We live in Miami, Florida. In many of the tourist destinations here, restaurants add a tipping guide because they know that some people from other countries do not typically tip waiters or others. The guides also help Americans who don’t want to do the math for the customary 15-20% for service.
If you take a taxi in many U.S. cities and pay by credit card, you can simply press a button to add the tip. These tip buttons may cause you to tip more than you might normally. If I stay in a hotel, I tip the maid a couple of dollars daily instead of at the end of my stay because you never know which person will be cleaning your room when you check out. In the U.S. we tip the bell person, our hairdressers, doormen, mail carriers, and basically anyone who does something for us. In theory, tipping is the American way. Even when I travel, I tip unless it’s completely unacceptable to do so.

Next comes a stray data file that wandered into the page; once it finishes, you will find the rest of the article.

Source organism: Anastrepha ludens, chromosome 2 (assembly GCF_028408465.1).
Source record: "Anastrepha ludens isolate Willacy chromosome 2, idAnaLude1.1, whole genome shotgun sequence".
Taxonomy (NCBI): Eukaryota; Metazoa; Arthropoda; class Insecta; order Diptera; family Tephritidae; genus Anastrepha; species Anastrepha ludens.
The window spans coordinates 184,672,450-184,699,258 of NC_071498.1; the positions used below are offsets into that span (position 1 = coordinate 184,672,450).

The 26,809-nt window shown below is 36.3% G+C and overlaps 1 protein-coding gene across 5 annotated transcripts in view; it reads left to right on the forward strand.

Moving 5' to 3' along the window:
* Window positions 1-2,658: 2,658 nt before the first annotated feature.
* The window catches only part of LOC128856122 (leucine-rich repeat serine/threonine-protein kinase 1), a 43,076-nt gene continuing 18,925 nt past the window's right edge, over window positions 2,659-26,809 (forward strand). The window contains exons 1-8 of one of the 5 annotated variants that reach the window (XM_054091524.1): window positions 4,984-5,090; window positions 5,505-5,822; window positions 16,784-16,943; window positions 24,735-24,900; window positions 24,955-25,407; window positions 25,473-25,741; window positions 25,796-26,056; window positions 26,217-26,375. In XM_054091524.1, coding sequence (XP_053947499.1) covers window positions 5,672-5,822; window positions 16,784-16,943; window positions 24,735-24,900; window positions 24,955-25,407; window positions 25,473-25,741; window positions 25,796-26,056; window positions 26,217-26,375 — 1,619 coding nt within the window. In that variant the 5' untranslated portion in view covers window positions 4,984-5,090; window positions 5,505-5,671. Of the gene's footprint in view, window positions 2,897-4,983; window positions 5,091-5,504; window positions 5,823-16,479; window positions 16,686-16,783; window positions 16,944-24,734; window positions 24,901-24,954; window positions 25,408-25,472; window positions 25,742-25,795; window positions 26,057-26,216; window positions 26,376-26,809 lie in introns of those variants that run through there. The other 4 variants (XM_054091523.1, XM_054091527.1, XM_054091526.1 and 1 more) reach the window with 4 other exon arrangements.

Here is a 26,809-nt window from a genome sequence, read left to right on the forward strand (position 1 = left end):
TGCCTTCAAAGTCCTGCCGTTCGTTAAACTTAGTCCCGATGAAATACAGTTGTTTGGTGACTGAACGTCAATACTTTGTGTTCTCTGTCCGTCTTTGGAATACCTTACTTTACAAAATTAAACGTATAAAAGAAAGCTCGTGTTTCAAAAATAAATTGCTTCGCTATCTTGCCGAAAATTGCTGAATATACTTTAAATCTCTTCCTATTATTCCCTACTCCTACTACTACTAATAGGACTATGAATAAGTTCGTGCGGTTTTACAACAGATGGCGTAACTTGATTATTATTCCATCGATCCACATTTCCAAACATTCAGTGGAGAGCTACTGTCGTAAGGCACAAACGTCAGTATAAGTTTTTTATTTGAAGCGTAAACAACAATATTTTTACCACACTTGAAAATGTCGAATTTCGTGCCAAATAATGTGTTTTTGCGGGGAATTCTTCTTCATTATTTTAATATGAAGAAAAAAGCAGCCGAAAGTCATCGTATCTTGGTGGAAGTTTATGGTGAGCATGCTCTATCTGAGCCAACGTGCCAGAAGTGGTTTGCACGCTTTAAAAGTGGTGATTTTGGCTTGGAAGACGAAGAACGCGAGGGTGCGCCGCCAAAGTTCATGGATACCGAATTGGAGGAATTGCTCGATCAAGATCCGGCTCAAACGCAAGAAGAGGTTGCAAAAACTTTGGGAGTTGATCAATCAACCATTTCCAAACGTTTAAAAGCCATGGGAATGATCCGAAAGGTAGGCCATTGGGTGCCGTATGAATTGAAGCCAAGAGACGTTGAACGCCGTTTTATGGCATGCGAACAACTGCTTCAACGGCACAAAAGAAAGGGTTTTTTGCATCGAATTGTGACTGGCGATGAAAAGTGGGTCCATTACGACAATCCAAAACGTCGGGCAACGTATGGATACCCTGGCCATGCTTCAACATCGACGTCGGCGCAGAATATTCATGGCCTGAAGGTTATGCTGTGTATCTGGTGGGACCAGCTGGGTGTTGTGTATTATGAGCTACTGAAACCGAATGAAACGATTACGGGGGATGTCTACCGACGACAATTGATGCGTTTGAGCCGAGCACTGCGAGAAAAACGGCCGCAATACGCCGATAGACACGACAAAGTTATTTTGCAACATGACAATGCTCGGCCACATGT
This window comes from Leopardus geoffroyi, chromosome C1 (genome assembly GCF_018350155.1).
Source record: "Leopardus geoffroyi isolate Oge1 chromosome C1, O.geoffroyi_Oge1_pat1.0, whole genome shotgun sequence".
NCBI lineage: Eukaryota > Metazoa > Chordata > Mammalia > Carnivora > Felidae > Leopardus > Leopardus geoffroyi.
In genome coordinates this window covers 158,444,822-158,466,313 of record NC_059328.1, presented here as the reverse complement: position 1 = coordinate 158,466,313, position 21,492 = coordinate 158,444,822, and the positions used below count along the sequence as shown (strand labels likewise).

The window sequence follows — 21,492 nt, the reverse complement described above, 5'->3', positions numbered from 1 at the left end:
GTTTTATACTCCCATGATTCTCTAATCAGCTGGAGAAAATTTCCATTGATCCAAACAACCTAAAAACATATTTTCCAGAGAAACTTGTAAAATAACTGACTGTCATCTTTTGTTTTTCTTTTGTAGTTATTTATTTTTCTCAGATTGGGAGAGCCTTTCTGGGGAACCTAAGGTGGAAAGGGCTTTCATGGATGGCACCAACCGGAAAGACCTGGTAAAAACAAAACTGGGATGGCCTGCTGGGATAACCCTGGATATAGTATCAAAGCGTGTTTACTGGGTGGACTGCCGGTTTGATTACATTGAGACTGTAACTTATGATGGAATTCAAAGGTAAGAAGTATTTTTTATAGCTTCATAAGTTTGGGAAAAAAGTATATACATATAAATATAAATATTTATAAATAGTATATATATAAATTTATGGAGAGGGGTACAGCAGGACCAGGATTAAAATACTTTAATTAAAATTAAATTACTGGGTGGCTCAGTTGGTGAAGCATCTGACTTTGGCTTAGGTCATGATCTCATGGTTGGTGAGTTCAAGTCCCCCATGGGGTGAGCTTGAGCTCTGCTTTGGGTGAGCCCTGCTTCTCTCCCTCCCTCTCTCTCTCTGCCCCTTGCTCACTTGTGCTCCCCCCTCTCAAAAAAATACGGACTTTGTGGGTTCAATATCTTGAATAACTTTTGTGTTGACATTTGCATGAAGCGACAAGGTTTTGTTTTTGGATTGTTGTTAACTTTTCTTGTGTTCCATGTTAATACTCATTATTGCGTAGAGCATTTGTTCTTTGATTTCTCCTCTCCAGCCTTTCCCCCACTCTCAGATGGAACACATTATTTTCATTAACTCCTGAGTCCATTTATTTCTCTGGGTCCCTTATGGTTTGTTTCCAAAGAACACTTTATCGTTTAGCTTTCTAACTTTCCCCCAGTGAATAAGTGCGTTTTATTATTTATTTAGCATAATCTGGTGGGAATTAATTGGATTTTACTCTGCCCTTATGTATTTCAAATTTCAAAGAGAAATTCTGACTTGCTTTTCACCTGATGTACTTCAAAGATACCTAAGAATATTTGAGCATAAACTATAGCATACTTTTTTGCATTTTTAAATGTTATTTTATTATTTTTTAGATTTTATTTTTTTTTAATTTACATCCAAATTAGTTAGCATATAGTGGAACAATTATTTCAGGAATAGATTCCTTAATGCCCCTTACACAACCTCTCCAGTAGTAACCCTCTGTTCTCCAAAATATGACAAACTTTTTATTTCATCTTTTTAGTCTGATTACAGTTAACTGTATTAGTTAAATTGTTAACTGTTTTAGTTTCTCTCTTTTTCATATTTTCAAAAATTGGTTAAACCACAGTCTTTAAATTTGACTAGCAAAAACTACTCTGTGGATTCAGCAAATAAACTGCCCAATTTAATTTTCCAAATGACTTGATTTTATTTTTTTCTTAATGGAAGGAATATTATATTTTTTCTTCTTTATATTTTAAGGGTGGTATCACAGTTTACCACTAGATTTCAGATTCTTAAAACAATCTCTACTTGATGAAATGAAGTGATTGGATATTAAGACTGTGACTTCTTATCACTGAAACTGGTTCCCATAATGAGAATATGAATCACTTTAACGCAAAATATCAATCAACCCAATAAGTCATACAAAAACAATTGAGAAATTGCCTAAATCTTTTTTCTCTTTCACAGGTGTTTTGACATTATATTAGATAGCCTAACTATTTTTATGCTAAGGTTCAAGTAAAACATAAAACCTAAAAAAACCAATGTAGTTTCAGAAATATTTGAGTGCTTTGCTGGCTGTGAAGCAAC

If you travel abroad, things are different. In many countries, those who serve your food get paid well enough to make a living wage and thus don’t expect a tip. In some countries, you just round up the food bill. Most tour guides and tour bus drivers appreciate a tip, but many people don’t bother because they assume that the price of the tour ticket covers the tip as well. I have always found tour guides and drivers pleasantly surprised when I tip because even they announce that gratuities are appreciated, people either forget or don’t tip.
Before I travel, I do a quick online search to learn the customs in each country. Below are some of my favorite resources. If you have other tips on tipping, please leave your comment below.
- Fodors How to Tip When Traveling the World
- Conde Nast Traveler- Etiquette 101: Your Guide for Tipping Around the World
- Travel and Leisure: How To Tip in 25 Countries Around the World
- Rick Steves: Tipping in Europe
I hope these help you. When in doubt, ask a local about the customs.